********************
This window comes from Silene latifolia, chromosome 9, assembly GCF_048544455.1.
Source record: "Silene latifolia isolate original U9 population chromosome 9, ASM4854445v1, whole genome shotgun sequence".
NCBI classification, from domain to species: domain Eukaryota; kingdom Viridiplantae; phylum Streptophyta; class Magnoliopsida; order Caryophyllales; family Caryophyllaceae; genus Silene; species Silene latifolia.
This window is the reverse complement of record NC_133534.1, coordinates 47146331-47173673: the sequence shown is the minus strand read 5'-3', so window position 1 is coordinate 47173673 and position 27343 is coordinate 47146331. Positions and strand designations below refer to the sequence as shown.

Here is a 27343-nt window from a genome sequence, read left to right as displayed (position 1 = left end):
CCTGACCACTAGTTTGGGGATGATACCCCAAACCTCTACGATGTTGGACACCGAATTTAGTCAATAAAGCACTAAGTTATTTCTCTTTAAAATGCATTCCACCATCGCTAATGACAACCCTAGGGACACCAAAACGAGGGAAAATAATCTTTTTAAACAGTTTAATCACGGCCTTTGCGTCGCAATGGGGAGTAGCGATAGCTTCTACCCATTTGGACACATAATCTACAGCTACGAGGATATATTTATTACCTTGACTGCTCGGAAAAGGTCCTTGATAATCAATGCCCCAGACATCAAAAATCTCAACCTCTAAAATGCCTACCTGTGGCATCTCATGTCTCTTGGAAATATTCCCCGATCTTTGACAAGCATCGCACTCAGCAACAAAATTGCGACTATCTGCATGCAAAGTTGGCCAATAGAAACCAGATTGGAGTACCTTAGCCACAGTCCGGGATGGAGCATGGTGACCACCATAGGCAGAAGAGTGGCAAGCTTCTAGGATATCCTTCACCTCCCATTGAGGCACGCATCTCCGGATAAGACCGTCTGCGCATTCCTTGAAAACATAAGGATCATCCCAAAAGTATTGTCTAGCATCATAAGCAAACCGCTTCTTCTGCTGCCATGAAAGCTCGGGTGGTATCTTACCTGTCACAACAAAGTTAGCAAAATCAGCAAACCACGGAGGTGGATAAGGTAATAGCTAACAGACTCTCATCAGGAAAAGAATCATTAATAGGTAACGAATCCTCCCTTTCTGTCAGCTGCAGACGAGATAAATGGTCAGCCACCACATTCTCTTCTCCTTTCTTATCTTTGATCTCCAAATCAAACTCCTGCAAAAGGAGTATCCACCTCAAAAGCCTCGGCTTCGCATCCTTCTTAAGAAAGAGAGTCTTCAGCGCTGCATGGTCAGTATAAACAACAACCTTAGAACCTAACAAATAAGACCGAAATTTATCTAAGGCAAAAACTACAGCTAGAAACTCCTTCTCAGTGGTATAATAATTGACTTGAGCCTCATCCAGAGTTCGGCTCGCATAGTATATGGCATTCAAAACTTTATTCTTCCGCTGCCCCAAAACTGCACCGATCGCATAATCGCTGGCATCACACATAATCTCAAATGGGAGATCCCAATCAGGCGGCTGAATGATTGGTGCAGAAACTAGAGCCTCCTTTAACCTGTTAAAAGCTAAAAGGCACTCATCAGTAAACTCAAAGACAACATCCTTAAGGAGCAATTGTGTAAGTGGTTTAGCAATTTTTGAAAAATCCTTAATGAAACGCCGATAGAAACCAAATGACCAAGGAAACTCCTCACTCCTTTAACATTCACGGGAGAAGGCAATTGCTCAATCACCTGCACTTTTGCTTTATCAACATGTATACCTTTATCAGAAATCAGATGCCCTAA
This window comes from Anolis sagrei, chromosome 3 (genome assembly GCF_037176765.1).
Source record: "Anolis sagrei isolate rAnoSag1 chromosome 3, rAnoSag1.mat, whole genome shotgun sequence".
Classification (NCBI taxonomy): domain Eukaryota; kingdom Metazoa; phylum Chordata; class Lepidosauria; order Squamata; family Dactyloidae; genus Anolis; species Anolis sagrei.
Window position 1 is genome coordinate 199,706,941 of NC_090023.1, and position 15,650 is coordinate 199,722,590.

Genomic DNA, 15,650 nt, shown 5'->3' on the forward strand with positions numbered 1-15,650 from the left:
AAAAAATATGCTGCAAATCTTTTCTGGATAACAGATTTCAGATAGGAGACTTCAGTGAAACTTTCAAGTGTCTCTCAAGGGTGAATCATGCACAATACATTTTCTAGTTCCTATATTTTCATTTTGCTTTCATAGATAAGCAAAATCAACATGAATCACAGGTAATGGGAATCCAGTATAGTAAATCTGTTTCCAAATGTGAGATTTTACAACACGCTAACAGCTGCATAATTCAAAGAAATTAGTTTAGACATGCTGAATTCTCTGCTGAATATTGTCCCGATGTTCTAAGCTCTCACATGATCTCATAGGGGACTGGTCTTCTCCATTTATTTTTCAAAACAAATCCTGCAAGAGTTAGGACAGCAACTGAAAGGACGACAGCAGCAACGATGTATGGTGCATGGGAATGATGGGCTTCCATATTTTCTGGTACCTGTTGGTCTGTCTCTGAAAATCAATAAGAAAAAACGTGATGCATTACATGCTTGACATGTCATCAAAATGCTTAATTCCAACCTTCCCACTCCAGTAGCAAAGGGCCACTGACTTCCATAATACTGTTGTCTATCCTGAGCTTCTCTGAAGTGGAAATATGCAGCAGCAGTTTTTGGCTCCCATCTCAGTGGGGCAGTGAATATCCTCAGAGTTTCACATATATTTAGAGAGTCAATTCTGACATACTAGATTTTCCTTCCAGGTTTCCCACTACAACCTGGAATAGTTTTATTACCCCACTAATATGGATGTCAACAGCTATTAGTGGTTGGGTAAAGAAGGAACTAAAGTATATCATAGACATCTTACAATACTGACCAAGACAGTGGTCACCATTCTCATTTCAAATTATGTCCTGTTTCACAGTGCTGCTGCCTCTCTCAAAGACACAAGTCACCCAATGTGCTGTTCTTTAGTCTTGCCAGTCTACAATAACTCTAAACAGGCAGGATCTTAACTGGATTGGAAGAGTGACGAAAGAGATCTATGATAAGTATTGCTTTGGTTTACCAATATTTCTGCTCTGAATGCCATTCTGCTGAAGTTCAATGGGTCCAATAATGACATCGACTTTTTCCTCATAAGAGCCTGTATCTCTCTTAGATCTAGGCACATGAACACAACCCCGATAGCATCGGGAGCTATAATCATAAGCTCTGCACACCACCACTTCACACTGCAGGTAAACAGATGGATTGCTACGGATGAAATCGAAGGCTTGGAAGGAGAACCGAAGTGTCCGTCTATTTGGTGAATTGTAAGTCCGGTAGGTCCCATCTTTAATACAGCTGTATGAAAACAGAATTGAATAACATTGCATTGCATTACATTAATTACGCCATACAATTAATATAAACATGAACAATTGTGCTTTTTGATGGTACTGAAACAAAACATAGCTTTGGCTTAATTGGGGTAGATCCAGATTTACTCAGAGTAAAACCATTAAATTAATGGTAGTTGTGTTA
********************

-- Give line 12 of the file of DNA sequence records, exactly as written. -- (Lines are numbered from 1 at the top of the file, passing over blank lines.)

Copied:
AAAAAATATGCTGCAAATCTTTTCTGGATAACAGATTTCAGATAGGAGACTTCAGTGAAACTTTCAAGTGTCTCTCAAGGGTGAATCATGCACAATACATTTTCTAGTTCCTATATTTTCATTTTGCTTTCATAGATAAGCAAAATCAACATGAATCACAGGTAATGGGAATCCAGTATAGTAAATCTGTTTCCAAATGTGAGATTTTACAACACGCTAACAGCTGCATAATTCAAAGAAATTAGTTTAGACATGCTGAATTCTCTGCTGAATATTGTCCCGATGTTCTAAGCTCTCACATGATCTCATAGGGGACTGGTCTTCTCCATTTATTTTTCAAAACAAATCCTGCAAGAGTTAGGACAGCAACTGAAAGGACGACAGCAGCAACGATGTATGGTGCATGGGAATGATGGGCTTCCATATTTTCTGGTACCTGTTGGTCTGTCTCTGAAAATCAATAAGAAAAAACGTGATGCATTACATGCTTGACATGTCATCAAAATGCTTAATTCCAACCTTCCCACTCCAGTAGCAAAGGGCCACTGACTTCCATAATACTGTTGTCTATCCTGAGCTTCTCTGAAGTGGAAATATGCAGCAGCAGTTTTTGGCTCCCATCTCAGTGGGGCAGTGAATATCCTCAGAGTTTCACATATATTTAGAGAGTCAATTCTGACATACTAGATTTTCCTTCCAGGTTTCCCACTACAACCTGGAATAGTTTTATTACCCCACTAATATGGATGTCAACAGCTATTAGTGGTTGGGTAAAGAAGGAACTAAAGTATATCATAGACATCTTACAATACTGACCAAGACAGTGGTCACCATTCTCATTTCAAATTATGTCCTGTTTCACAGTGCTGCTGCCTCTCTCAAAGACACAAGTCACCCAATGTGCTGTTCTTTAGTCTTGCCAGTCTACAATAACTCTAAACAGGCAGGATCTTAACTGGATTGGAAGAGTGACGAAAGAGATCTATGATAAGTATTGCTTTGGTTTACCAATATTTCTGCTCTGAATGCCATTCTGCTGAAGTTCAATGGGTCCAATAATGACATCGACTTTTTCCTCATAAGAGCCTGTATCTCTCTTAGATCTAGGCACATGAACACAACCCCGATAGCATCGGGAGCTATAATCATAAGCTCTGCACACCACCACTTCACACTGCAGGTAAACAGATGGATTGCTACGGATGAAATCGAAGGCTTGGAAGGAGAACCGAAGTGTCCGTCTATTTGGTGAATTGTAAGTCCGGTAGGTCCCATCTTTAATACAGCTGTATGAAAACAGAATTGAATAACATTGCATTGCATTACATTAATTACGCCATACAATTAATATAAACATGAACAATTGTGCTTTTTGATGGTACTGAAACAAAACATAGCTTTGGCTTAATTGGGGTAGATCCAGATTTACTCAGAGTAAAACCATTAAATTAATGGTAGTTGTGTTA